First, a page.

"Meteorologists Are 50 Years Ahead of Public Health"

Dr. Cliff Mass of the University of Washington has posted an outstanding analysis comparing weather forecasting to disease forecasting. I highly recommend it; you can read it here.

I would like to take Cliff's analysis a bit further:
  • In addition to making accurate forecasts of Sandy's path and intensity, meteorologists knew what instructions to give people to save their lives. With one (big) exception, there wasn't any "wear a mask, don't wear a mask, etc." We knew what would work because we researched it. 
  • The huge mistake was when Mayor Bloomberg decided to "play meteorologist" and downplay the threat posed by Sandy. I wrote about it at the time, here. It is quite possible that mistake by the mayor cost lives. Politicians imposing themselves into science is almost always a a bad idea.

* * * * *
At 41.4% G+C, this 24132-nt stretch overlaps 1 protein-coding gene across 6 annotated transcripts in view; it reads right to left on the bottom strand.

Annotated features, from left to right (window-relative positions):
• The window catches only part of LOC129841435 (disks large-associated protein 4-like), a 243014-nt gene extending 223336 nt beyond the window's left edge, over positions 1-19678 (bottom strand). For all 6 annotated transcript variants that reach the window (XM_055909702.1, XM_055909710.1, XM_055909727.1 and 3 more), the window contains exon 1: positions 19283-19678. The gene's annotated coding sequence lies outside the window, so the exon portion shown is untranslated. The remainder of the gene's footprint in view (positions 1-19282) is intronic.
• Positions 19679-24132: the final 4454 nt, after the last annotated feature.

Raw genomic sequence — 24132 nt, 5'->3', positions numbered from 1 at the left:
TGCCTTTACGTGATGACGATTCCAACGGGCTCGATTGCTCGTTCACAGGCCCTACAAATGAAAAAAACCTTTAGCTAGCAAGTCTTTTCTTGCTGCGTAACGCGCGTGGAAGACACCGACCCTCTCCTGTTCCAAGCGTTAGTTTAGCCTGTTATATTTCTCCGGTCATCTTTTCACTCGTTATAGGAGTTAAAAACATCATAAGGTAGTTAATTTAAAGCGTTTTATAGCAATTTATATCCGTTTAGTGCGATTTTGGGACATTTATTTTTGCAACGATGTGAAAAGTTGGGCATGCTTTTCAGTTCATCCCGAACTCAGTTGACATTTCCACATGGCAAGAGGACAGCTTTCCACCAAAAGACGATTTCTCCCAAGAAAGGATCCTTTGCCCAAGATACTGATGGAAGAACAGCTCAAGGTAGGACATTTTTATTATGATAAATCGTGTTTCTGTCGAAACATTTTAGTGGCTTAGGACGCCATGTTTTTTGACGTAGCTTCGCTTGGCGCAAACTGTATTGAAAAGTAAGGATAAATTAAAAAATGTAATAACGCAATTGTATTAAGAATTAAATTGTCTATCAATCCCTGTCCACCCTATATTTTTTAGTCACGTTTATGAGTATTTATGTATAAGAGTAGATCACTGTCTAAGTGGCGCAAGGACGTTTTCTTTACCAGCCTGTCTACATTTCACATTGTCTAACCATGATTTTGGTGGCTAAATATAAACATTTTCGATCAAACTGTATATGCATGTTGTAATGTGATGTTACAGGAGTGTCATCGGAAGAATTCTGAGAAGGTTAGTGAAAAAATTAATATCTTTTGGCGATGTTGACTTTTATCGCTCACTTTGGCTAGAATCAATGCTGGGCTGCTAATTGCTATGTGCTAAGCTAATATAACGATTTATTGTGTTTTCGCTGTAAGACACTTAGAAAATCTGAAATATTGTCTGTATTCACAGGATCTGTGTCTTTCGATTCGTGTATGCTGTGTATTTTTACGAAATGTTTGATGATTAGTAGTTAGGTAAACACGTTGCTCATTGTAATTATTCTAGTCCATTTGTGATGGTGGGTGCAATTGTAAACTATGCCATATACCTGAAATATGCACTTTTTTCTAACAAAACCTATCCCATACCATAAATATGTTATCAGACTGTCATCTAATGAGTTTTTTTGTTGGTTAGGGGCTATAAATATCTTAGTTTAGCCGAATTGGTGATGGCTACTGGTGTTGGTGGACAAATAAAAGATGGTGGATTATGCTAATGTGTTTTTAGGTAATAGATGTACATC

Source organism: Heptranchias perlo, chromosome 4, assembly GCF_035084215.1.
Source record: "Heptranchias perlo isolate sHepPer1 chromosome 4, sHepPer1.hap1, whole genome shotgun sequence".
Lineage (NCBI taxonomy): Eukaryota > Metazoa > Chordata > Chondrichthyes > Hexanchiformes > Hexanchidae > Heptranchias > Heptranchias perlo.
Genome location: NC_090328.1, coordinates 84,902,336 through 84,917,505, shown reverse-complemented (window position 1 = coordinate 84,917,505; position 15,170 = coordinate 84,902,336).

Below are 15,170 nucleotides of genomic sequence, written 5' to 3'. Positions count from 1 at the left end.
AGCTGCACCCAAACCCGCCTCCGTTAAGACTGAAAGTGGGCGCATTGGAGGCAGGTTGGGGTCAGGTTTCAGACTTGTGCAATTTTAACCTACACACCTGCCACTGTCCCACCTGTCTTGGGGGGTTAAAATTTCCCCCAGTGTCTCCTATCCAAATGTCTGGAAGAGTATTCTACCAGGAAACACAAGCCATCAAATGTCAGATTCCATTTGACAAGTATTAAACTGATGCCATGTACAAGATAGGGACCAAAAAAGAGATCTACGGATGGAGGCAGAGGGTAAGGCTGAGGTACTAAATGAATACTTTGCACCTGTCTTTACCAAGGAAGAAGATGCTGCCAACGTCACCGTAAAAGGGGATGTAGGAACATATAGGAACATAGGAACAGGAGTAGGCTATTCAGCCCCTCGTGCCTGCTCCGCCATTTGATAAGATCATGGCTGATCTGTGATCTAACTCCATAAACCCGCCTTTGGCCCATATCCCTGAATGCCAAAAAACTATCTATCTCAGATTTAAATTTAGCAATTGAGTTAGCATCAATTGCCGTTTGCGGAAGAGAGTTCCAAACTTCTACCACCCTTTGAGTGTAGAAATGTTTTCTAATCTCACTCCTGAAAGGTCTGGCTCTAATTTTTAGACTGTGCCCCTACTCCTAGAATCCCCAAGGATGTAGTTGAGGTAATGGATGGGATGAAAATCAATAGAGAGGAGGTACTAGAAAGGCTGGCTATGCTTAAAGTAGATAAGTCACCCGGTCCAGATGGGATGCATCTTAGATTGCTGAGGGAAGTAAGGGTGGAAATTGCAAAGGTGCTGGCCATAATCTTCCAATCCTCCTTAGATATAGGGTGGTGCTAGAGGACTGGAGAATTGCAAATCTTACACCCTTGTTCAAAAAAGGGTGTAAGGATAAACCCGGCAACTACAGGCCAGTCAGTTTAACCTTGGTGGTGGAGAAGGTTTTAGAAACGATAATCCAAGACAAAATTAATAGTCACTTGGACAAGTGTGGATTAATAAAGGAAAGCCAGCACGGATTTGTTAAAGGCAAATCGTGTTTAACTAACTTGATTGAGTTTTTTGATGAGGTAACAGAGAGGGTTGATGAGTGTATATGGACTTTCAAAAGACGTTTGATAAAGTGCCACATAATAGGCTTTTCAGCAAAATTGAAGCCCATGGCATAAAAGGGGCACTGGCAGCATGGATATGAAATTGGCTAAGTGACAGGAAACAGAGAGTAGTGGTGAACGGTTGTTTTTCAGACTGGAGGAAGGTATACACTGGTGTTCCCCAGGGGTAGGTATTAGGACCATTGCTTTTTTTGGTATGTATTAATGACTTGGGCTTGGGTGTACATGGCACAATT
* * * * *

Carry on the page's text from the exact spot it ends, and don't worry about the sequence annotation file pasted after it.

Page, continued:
There is one other aspect in the Sandy comparison I wish to mention: The National Weather Service got hung up on whether Sandy would or would not be a hurricane at landfall and never issued an official hurricane warning. That technical issue (an official hurricane warning was never issued) was fixed by broadcast, media and private sector meteorologists on the ground who spoke out and told people exactly what to do. As Cliff indicates, thousands of lives were saved. 

While I cannot vouch for all of medicine, I have had a couple of conversations with medical professionals who give the impression they are afraid to speak out on how to best protect ourselves from COVID-19. 

What is especially bitter is we spend far more on medicine and diseases than we do on weather science. It isn't even close. This is why I have called for a complete redo of CDC and related agencies. Otherwise, this will continue to happen as new disease threats emerge. 


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